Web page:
Potting mix considerations

I have been doing a lot of thinking and reading about potting mix recently. For one thing, it is only four months till we start seedlings for 2016! (And only a month or so before we winter plant seed for perennials.) For another thing, I am thinking about using lots of wicking planters for greens in the upcoming year to improve their survival in our dry climate. Finally, a movable greenhouse has many benefits. I have been considering making our hoop house on the Littleton farm moveable. That way, we could start hardy spring greens, and then, once they were going and the weather was a bit more moderate, I could slide it away and start summer seedlings on the new site. Right now, spring plants languish in the increasing heat in the house, while delaying the summer tomatoes and peppers, and the tomatoes keep out the Fall kale and lettuce. However, a movable greenhouse is a big investment, and it might be better to just plant everything in containers, and then move and swap those. An unproven idea that we might try.

Anyway, there are lots of reasons for me to be considering potting mix strategies right now. For the past ten years or so, I have been using compost/ peat/ perlite type potting mixes. They are a logical extension to my organic gardening philosophy of feeding the soil, not the plant. However, I just now did some research and found a forum thread where a member was advocating a bark/ peat/ perlite mix, with the ratios being 5 1 1, very light and airy. They then add some commercial slow release inorganic fertilizer. The reasoning behind this is that a pot of fine grained potting mix contains a perched water table, where the natural attraction of the water to the soil particles is greater then gravitational pull. This zone becomes airless and is off limits to roots. So, some advocate separating the two functions of potting mix; structural support, and the provisions of nutrients.  Of course, this is just what conventional farmers do; they view the soil as an inert medium for holding plant roots, and then douse the soil with chemical fertilizer. However, since the pot is already an artificial growing area with different conditions then the soil, it makes sense that a different approach might be warranted. As an organic gardener, I would use organic slow release fertilizer, or a liquid fish/ kelp product if I switch over to a coarse grained medium.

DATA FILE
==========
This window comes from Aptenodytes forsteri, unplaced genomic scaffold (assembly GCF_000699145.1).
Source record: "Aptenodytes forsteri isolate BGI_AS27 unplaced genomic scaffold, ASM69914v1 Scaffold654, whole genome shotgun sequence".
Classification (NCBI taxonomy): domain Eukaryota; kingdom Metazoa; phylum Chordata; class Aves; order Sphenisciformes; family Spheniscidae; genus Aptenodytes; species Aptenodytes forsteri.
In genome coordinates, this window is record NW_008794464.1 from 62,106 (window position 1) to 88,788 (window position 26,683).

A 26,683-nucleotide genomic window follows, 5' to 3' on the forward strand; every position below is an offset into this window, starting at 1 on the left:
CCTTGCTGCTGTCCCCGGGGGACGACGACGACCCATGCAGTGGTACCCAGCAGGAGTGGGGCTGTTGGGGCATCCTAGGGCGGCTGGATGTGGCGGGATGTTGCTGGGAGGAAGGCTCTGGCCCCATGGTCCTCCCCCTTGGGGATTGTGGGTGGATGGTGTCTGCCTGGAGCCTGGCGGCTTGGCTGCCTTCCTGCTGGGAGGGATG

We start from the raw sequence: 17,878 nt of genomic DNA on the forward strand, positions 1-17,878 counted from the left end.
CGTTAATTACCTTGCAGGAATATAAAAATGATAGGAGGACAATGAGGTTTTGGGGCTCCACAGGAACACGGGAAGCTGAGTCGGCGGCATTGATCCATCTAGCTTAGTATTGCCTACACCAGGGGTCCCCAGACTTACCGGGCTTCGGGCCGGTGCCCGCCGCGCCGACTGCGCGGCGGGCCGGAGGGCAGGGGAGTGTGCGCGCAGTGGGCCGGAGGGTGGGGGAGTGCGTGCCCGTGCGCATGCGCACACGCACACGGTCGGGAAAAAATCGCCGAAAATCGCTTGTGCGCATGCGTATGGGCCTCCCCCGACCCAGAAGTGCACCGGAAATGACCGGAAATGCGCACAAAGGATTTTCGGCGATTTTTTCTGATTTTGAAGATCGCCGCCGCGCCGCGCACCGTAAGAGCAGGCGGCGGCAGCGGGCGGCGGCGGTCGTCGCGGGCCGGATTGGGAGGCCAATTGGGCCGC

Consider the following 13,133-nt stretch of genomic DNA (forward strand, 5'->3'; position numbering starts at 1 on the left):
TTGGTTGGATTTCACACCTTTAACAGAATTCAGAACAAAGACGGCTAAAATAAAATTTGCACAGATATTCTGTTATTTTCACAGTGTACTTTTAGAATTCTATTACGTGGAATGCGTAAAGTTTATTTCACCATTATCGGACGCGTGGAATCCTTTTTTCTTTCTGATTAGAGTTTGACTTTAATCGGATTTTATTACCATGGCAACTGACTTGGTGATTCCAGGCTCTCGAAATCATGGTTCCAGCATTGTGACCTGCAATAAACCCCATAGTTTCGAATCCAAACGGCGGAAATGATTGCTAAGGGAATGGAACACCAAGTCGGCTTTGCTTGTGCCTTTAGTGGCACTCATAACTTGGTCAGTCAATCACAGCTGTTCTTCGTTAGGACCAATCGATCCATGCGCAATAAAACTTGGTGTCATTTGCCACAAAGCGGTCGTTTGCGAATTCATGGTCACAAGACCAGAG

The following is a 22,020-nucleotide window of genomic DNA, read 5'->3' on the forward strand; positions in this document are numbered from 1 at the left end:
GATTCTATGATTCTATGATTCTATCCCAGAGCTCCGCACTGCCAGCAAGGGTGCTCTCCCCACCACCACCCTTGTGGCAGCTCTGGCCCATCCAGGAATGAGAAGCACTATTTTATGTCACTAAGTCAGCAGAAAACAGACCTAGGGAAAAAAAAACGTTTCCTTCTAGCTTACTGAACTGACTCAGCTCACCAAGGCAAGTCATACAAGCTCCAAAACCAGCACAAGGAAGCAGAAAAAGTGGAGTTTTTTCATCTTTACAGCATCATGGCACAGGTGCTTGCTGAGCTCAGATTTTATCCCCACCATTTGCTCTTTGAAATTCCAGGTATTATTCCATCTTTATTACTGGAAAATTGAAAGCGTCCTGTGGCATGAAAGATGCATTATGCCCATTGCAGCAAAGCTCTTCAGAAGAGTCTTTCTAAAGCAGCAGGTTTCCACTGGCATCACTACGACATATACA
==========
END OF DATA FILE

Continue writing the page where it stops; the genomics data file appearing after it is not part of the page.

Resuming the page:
I may do some experiments to compare the two approaches.

I also may include a small pot or bag of worm castings in larger, long term pots, which would provide fertilization without gumming up the whole pot.

Here is a link to the forum thread that got me interested in this: http://forums2.gardenweb.com/discussions/2842847/container-soils-water-movement-and-retention-xxii?n=329